Letters

The burgeoning Haitian population in Pinder’s Point no one is talking about

Dear Editor,

In recent weeks, North Abaco MP Kirk Cornish and Central and South Abaco MP John Pinder have both sounded the alarm over the explosive growth of the Haitian population on Abaco in the post-Dorian era.

Despite the destruction of Pigeon Pea and The Mudd, with sheer determination and grit, the Haitian community continues to make its presence felt in Abaco via illegal migration and procreation.

Whereas a Bahamian professional would scoff at having two kids, a typical Haitian couple would have up to five to seven.

One Bahamian educator on Abaco recently alleged to an individual I know that a Haitian teen warned her that there are more of them than Bahamians on that island.

He apparently understands the importance of his people’s growth strategy in outpacing the Bahamian population growth.

The last census conducted in The Bahamas declared that the Bahamian population was roughly 354,000. Grand Bahama’s population was estimated at 51,400.

In 2012, the United Nations High Commissioner for Refugees (or UNHCR) declared that the population of undocumented Haitian immigrants was 80,000 – 70,000 fewer than the 150,000 Haiti’s Chargé d’Affaires to The Bahamas Anthony Brutus estimated to be living here in late August.

Caribbean Migration estimates that between 20,000 and 50,000 undocumented Haitian immigrants reside in The Bahamas.

What this all means is that if Brutus’ estimation is correct, it would then mean that, in terms of a ratio percentage standpoint, the Haitian population is 37.5 percent of the current Bahamian population of 400,000.

In order to fully appreciate the size of the Haitian diaspora in the United States, especially in South Florida, the Sun Sentinel and Miami Herald both estimated that the Haitian population in South Florida is 300,000, particularly in Miami-Dade, Broward and Palm Beach counties.

There’s a vibrant Haitian community in South Florida called Little Haiti. In New York with its own Little Haiti, the Haitian population is 131,000; Massachusetts, 46,000; New Jersey, 39,000; Georgia,15,000; Pennsylvania,13,000; Connecticut,12,000; Maryland, 8,000; Illinois, 6,000 and Texas, 4,000.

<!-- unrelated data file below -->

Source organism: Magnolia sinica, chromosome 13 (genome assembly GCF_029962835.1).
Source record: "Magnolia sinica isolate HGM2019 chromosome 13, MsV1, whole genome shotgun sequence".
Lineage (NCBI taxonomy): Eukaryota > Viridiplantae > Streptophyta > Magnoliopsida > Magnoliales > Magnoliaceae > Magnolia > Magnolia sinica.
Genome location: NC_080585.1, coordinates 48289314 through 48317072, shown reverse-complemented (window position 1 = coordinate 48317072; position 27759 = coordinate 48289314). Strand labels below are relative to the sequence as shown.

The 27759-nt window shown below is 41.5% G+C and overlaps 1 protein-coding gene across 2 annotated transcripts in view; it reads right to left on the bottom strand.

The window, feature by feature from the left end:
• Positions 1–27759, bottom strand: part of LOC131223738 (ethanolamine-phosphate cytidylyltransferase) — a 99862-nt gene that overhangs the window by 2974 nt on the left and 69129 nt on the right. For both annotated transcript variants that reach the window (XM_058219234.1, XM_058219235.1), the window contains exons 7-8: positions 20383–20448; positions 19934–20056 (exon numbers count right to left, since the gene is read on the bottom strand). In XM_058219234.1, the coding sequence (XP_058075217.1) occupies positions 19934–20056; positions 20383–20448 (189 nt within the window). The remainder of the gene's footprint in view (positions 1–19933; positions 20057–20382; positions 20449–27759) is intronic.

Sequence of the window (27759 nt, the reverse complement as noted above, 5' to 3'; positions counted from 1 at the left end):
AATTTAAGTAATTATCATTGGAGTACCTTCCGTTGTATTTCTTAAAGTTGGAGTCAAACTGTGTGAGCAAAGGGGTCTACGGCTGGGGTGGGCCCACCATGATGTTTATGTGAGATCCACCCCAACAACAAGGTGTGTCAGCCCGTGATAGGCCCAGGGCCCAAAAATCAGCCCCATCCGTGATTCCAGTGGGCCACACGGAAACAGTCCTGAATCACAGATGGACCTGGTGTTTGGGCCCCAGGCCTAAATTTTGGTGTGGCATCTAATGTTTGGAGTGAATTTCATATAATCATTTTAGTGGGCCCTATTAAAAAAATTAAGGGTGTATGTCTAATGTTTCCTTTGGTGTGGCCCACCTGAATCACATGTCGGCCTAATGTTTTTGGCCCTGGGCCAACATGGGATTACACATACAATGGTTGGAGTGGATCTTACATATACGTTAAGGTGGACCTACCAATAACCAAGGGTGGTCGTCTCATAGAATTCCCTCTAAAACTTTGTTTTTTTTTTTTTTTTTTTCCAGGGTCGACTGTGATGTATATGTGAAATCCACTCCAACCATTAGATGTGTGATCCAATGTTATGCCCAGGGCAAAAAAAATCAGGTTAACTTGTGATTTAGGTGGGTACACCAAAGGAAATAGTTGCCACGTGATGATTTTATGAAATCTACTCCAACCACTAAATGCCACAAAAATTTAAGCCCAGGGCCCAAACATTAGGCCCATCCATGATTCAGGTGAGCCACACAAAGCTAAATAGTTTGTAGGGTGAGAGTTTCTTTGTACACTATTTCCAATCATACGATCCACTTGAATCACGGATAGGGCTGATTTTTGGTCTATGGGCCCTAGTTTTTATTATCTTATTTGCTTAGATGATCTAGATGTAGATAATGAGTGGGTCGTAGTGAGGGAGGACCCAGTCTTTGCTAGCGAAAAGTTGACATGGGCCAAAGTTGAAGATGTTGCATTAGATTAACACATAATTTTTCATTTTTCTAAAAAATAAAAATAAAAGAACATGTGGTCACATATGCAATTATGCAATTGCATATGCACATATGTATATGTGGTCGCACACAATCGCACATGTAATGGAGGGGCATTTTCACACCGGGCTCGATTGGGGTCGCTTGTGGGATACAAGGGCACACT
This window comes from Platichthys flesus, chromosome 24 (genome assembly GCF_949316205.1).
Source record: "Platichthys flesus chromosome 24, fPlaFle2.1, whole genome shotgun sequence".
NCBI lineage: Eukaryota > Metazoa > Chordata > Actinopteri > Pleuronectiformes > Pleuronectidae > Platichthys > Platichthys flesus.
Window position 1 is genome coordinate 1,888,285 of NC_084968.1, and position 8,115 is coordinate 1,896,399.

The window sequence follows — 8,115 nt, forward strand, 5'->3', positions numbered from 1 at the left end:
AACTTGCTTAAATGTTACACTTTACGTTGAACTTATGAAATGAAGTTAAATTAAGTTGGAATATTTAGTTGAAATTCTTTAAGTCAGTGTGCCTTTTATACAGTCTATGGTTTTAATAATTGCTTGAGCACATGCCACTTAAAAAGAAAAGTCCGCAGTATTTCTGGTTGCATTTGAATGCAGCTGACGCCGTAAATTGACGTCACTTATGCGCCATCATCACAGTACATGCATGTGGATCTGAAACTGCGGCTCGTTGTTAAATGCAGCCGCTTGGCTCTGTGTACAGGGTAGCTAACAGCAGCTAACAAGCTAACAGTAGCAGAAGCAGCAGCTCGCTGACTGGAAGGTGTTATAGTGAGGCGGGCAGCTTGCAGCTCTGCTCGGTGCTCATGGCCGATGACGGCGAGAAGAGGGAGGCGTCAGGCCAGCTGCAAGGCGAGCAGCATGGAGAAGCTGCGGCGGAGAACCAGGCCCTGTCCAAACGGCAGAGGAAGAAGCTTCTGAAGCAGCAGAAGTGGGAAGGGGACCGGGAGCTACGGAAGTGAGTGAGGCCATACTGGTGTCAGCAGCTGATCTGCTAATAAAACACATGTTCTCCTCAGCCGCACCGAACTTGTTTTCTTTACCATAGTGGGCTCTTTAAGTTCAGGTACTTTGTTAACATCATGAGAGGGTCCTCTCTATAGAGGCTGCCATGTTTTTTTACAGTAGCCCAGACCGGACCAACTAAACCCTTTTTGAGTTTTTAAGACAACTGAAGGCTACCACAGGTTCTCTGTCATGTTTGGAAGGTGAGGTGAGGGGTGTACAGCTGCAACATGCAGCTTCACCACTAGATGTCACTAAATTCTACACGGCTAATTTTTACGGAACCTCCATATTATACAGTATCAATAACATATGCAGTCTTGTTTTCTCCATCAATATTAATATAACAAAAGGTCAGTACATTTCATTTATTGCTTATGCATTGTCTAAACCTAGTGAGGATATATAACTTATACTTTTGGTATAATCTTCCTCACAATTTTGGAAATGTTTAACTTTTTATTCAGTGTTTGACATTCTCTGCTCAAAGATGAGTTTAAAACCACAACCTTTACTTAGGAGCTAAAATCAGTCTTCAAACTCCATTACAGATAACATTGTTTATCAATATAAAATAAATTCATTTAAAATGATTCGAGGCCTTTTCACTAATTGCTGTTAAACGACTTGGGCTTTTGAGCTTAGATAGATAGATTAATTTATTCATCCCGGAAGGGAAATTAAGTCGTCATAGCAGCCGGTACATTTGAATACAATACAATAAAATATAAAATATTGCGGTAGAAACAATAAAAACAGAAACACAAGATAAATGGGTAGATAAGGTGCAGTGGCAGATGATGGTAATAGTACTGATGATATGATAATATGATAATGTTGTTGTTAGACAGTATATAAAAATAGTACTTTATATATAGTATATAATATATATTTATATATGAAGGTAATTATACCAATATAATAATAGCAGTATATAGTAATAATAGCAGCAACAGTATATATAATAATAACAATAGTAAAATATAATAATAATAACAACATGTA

Bear in mind that the foregoing United States estimates pertains only to Haitians who were born in Haiti. Obviously, any census that takes into account those born in the United States would swell the current Haitian population estimate by perhaps hundreds of thousands, which brings to mind Pinder’s warning several weeks ago.

What I find troubling is that the illegal Haitian immigration crisis in Abaco, while it continues to be adequately covered by the media, stakeholders and other officials seem to be oblivious to the burgeoning Haitian population in Pinder’s Point, which is located in the southern area of Grand Bahama.

This is a crisis that appears to be under the radar.

The same can be said about Lewis Yard and throughout the Eight Mile Rock community, particularly in Hanna Hill.

While it’s anyone’s guess what the population of Pinder’s Point is, it wouldn’t surprise me if the Haitian population outnumbers Bahamians living in that community.

A casual stroll through Pinder’s Point would give one a snapshot of the extent of the crisis, as one will encounter many “Bahamians” of Haitian ancestry who are fluent in Creole. They have retained their Haitian culture, ethos and language.

This seems to have been a well thought out decision not to assimilate the Bahamian culture, choosing instead to have an “us against them” outlook.

Certain areas in Pinder’s Point are eerily similar to the Haitian shantytowns in Abaco. It wouldn’t be farfetched to suggest that Pinder’s Point is teeming with Haitians.

The Bahamas has neither the manpower nor resources to properly police between South Florida and the area south of Inagua, which spans approximately 760 miles.

I am not attempting to start an ethnic war. Haitians, like Bahamians, are bearers of God’s image.

We must adhere to the biblical injunctions to love our neighbors as ourselves and to treat aliens humanely.

Having said that, the state is also tasked with the mandate to protect its citizens from lawbreakers and to secure its borders, otherwise The Bahamas will eventually be overwhelmed with Haitians.

I’m afraid that this has already happened to Pinder’s Point.


— Kevin Evans

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